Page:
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“It shouldn’t be weird that a colleague takes a moment to sit on the floor and do a breathing exercise”

“It shouldn’t be weird that a colleague takes a moment to sit on the floor and do a breathing exercise”

Photographer:Fotograaf: Flickr: Ängsbacka

Bringing together Eastern wisdom and Western science

He travelled the world, became a yoga teacher and now combines that with being a student. When he came to Maastricht University to study at the University College Venlo, Filippo Oglialoro hoped to find scientific evidence for what he experiences with yoga. Fast forward three years and Oglialoro is about to finish his bachelor’s thesis, for which he developed his own holistic yoga programme for the work environment.

Like most 18-year-olds, Oglialoro went off to college after finishing high school. “But it felt like I was just doing it because it was expected of me. Not because my parents really voiced that opinion, but because that’s how society works.” After a year, he quit his study and started travelling. “That led me to India where I followed the training to become a yoga teacher. When I came back, I wanted to do a study programme that would teach me more about how the body works and in which I could incorporate my lessons from yoga. I found that at University College Venlo.”  

For his thesis, Oglialoro started by looking for scientific evidence that yoga does indeed improve mental and physical health. “I wanted to have scientific validations. I know that it has worked for people for over five thousand years, but to make our Western minds– including my own! – believe, it needs to be scientifically proven first.”

He was particularly happy to come across a study in the literature that didn’t just work with a control group. “In most studies about yoga on the work floor, they compared yoga with doing nothing. They always saw improvement, but you can’t be certain if that wouldn’t have been the case with any intervention. In this one study, however, the other group did things very similar to yoga. Instead of a breathing exercise, they just lay on their backs. Instead of doing yoga exercises, they went for a jog. Still, there was a significant difference in how much the yoga group improved in health.”

Yoga is good for preventing stress and helping to deal with stress that’s already there, say various studies. “The benefits are mostly psychological, but it also helps with back pains, stomach aches and tightened muscles. And let’s not forget that having elevated stress levels for a prolonged time, also has its effect on our long-term physical health. It’s connected to cancer and heart failure.”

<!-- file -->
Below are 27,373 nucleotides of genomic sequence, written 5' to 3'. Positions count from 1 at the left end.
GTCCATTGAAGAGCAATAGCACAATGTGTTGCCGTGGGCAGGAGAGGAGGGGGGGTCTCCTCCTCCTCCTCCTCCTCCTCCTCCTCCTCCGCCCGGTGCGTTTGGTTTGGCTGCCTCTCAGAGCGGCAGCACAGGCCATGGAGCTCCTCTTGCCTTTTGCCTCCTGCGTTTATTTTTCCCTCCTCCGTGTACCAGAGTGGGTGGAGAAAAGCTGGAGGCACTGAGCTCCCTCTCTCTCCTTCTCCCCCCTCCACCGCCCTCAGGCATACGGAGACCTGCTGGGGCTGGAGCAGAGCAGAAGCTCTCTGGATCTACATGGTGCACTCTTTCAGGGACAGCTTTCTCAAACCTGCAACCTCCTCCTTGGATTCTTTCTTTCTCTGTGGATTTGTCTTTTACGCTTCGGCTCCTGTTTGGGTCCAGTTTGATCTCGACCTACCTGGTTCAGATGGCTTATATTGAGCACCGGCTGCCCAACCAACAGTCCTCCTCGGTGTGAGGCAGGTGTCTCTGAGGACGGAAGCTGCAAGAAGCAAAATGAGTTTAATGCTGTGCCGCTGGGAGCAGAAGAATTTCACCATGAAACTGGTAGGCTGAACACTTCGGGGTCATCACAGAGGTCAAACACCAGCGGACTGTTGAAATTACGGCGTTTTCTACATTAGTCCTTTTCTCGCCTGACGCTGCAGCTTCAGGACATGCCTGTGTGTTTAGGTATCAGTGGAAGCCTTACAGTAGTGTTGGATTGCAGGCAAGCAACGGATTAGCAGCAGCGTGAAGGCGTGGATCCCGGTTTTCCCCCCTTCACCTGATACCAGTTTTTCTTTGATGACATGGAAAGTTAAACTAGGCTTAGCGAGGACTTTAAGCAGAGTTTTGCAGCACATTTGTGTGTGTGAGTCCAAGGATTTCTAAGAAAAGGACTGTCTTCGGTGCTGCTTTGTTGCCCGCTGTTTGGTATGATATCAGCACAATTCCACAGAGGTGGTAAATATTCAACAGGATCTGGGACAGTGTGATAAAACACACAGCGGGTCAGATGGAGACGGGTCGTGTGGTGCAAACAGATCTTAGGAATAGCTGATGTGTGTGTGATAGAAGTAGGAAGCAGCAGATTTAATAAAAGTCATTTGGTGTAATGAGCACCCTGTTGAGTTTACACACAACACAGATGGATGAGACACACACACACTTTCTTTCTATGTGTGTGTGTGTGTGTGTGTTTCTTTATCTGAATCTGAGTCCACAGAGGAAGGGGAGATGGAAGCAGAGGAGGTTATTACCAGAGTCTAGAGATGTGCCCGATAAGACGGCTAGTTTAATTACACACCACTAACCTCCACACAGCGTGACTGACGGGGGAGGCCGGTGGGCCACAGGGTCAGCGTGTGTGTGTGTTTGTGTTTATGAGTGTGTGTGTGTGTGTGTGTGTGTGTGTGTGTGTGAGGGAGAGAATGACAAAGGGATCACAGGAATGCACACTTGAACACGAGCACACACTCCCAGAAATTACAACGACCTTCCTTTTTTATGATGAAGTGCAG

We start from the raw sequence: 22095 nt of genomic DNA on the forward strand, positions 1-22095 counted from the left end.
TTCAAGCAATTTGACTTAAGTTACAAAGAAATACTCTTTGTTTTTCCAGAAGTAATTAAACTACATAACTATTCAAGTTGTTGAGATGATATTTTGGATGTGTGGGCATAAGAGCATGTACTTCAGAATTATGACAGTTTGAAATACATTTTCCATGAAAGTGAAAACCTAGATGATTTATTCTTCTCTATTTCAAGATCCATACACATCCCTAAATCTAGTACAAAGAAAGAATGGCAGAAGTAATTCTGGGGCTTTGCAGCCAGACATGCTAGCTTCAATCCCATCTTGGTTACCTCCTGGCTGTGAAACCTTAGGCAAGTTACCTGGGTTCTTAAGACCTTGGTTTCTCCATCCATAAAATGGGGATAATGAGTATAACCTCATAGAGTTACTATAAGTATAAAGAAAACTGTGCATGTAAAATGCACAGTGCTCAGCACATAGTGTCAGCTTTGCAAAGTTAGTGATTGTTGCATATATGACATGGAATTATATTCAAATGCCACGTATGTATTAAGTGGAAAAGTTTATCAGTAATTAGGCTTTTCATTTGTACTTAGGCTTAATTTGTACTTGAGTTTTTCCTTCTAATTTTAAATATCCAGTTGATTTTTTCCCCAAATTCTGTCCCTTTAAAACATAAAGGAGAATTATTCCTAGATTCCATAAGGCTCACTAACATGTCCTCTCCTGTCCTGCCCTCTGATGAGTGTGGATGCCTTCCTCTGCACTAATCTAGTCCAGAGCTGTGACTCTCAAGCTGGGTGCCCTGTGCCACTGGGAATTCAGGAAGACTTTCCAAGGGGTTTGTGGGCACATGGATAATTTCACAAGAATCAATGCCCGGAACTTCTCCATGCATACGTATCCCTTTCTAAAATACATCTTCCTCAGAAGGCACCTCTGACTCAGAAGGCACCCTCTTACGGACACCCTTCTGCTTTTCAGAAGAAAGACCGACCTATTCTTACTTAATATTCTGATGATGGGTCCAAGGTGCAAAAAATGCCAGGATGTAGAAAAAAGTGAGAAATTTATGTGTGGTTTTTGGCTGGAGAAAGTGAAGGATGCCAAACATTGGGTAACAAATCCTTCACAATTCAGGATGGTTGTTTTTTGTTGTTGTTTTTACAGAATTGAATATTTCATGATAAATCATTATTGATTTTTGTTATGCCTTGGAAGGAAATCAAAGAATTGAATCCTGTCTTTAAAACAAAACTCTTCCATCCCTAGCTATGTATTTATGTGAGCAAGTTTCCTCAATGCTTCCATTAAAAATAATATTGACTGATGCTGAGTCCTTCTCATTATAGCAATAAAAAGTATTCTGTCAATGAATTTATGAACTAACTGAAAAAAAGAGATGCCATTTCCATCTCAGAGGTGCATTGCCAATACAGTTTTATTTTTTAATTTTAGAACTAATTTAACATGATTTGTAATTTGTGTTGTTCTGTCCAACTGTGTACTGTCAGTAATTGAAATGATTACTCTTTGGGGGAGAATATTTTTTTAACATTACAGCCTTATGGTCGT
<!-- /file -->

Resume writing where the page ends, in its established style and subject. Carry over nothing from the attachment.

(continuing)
It’s important to note, emphasizes Oglialoro, that just going to a yoga class every now and then is not going to cut it. “There is formal and informal training. If you just go to class and leave it at that, you’re not getting all the benefits out of it. Especially when you do it in the work environment, you’re looking for a culture change. It shouldn’t be weird that a colleague takes a moment to sit on the floor and do a breathing exercise. That’s the informal training, then you incorporate it in your daily life.” 

That cultural change is what he aims for in his programme. It includes all aspects of yoga: the asanas (what most people associate yoga with: the well-known poses such as the downward-facing dog), breathing, relaxation and meditation. “Each aspect has their own effects and they enhance each other. For instance, if you get your heart rate up first by doing the yoga poses, it’s easier to relax better later.” 

Why did he decide to make it especially for the work environment?  “Work demands are high and how most work is set up is not healthy. There’s lots of sitting, very little time outside, which means less daylight and less fresh air. Life in general is more stressful than it used to be, but since people spend 40+ hours in their work environment, that’s where you have a great opportunity to make a real change.” 

Oglialoro is now working with partners to set up a business model and actually sell his programme. “We’re looking at Germany at the moment, where companies can get a subsidy for programmes like this.” But he doesn’t exclude going for a master’s either. “We’ll have to see how it goes. I’m debating between Work, Health and Career and a research master’s. Yes, the combination of my Western side and spiritual side again. There is no yin without yang.”

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